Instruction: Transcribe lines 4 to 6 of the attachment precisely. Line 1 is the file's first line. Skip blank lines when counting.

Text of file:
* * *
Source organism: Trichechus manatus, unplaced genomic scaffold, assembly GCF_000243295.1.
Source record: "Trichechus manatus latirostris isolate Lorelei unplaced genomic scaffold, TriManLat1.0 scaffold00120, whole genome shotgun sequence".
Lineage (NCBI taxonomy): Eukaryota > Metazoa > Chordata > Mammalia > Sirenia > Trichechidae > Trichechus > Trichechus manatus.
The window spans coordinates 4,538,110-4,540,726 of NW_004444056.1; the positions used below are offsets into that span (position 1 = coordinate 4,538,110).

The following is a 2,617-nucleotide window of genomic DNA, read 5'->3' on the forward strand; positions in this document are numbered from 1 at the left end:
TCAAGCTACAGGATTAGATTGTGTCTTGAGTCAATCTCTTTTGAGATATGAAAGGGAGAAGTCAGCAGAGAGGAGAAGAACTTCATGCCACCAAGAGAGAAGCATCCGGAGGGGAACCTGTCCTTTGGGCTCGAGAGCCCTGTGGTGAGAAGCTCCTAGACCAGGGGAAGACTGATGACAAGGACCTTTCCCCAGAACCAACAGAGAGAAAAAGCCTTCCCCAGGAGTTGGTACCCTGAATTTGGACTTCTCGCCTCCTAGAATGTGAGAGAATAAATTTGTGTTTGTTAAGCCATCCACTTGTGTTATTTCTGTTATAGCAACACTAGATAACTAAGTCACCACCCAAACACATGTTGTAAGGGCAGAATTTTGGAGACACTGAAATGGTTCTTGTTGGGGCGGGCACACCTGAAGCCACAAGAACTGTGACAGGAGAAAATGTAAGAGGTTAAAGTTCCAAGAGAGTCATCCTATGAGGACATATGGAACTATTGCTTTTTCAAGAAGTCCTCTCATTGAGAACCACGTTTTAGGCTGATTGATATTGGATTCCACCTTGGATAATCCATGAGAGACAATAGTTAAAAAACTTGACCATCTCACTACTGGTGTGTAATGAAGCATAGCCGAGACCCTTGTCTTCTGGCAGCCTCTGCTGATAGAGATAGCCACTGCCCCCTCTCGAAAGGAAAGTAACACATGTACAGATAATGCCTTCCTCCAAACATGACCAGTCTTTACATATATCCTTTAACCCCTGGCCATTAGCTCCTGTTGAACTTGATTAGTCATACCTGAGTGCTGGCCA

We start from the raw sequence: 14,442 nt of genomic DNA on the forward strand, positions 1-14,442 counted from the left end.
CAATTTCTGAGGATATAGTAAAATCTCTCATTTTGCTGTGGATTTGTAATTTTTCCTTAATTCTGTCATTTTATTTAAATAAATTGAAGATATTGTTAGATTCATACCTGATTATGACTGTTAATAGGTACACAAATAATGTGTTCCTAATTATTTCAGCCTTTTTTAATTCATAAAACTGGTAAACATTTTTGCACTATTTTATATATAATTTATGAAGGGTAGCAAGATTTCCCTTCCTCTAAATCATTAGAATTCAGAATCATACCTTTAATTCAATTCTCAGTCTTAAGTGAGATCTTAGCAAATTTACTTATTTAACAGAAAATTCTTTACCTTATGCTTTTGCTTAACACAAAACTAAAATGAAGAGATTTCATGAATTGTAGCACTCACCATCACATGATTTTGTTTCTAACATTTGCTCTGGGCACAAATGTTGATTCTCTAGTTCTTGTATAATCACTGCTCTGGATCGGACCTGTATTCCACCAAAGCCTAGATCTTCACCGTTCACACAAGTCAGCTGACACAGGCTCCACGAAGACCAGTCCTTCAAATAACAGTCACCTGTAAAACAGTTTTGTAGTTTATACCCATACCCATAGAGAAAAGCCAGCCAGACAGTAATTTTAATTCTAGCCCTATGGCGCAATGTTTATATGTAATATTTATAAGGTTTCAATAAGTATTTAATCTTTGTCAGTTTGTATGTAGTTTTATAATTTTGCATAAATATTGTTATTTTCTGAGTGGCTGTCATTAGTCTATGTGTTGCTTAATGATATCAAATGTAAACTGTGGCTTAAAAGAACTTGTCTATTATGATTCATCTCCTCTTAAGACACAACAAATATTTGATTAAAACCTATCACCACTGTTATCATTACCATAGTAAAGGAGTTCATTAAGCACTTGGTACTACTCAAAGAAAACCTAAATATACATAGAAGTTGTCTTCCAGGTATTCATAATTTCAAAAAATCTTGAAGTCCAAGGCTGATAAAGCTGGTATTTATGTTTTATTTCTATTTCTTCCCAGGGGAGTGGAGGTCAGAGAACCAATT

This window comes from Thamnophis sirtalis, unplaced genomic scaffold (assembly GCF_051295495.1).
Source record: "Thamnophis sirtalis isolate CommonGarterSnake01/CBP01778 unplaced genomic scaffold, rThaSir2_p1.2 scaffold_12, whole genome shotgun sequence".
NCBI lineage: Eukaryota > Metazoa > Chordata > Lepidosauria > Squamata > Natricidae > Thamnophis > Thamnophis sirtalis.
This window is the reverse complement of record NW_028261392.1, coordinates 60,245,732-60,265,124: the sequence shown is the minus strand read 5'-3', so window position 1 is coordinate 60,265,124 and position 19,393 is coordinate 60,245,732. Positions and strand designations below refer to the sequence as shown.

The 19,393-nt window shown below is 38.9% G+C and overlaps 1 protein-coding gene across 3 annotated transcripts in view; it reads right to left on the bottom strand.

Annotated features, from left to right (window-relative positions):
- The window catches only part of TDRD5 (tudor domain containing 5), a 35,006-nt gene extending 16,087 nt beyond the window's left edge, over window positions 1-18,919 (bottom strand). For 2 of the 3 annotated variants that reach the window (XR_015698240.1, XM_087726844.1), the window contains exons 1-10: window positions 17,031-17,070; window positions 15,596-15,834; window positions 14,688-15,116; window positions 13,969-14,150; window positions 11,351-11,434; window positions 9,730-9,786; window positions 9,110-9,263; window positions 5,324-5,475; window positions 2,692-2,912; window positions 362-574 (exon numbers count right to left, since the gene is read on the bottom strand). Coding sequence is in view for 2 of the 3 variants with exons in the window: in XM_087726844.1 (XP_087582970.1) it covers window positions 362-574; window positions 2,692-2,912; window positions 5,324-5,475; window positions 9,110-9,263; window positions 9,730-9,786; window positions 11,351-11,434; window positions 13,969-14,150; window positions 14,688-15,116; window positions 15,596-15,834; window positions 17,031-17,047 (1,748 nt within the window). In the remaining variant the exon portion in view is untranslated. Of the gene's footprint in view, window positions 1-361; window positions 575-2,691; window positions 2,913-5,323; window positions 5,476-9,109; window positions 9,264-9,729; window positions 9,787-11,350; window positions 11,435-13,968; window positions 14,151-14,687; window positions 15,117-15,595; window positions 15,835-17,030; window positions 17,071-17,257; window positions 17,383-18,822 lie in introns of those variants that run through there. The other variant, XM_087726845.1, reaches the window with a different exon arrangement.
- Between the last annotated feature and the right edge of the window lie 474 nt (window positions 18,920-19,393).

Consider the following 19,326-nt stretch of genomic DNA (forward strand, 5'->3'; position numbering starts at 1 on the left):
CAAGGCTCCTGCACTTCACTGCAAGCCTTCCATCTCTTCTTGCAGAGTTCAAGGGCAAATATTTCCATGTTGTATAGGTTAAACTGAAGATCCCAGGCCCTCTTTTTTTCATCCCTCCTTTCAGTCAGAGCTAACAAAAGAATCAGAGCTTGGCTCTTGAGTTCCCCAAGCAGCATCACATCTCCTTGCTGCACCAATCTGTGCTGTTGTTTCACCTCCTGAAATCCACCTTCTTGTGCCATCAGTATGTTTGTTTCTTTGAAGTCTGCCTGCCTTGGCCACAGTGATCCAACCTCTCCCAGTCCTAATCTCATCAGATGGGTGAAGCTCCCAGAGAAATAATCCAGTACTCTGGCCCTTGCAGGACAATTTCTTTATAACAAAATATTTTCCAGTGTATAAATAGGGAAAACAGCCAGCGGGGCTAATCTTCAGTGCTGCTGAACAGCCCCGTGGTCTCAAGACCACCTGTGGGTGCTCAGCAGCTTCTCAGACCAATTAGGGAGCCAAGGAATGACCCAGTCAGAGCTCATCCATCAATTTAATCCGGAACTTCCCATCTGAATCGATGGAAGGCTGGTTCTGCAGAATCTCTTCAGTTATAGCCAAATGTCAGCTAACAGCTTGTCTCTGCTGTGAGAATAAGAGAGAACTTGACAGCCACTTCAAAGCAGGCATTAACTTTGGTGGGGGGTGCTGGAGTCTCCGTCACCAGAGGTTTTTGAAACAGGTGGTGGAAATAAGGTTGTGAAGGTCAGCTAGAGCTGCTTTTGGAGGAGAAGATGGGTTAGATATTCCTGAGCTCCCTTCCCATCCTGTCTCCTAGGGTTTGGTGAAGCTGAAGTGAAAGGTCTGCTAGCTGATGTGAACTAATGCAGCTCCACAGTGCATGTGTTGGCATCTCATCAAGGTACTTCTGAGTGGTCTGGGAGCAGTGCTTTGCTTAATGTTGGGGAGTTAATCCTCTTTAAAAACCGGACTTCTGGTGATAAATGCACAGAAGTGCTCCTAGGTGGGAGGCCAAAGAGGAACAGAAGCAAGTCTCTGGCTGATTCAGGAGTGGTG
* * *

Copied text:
The window spans coordinates 4,538,110-4,540,726 of NW_004444056.1; the positions used below are offsets into that span (position 1 = coordinate 4,538,110).

The following is a 2,617-nucleotide window of genomic DNA, read 5'->3' on the forward strand; positions in this document are numbered from 1 at the left end:
TCAAGCTACAGGATTAGATTGTGTCTTGAGTCAATCTCTTTTGAGATATGAAAGGGAGAAGTCAGCAGAGAGGAGAAGAACTTCATGCCACCAAGAGAGAAGCATCCGGAGGGGAACCTGTCCTTTGGGCTCGAGAGCCCTGTGGTGAGAAGCTCCTAGACCAGGGGAAGACTGATGACAAGGACCTTTCCCCAGAACCAACAGAGAGAAAAAGCCTTCCCCAGGAGTTGGTACCCTGAATTTGGACTTCTCGCCTCCTAGAATGTGAGAGAATAAATTTGTGTTTGTTAAGCCATCCACTTGTGTTATTTCTGTTATAGCAACACTAGATAACTAAGTCACCACCCAAACACATGTTGTAAGGGCAGAATTTTGGAGACACTGAAATGGTTCTTGTTGGGGCGGGCACACCTGAAGCCACAAGAACTGTGACAGGAGAAAATGTAAGAGGTTAAAGTTCCAAGAGAGTCATCCTATGAGGACATATGGAACTATTGCTTTTTCAAGAAGTCCTCTCATTGAGAACCACGTTTTAGGCTGATTGATATTGGATTCCACCTTGGATAATCCATGAGAGACAATAGTTAAAAAACTTGACCATCTCACTACTGGTGTGTAATGAAGCATAGCCGAGACCCTTGTCTTCTGGCAGCCTCTGCTGATAGAGATAGCCACTGCCCCCTCTCGAAAGGAAAGTAACACATGTACAGATAATGCCTTCCTCCAAACATGACCAGTCTTTACATATATCCTTTAACCCCTGGCCATTAGCTCCTGTTGAACTTGATTAGTCATACCTGAGTGCTGGCCA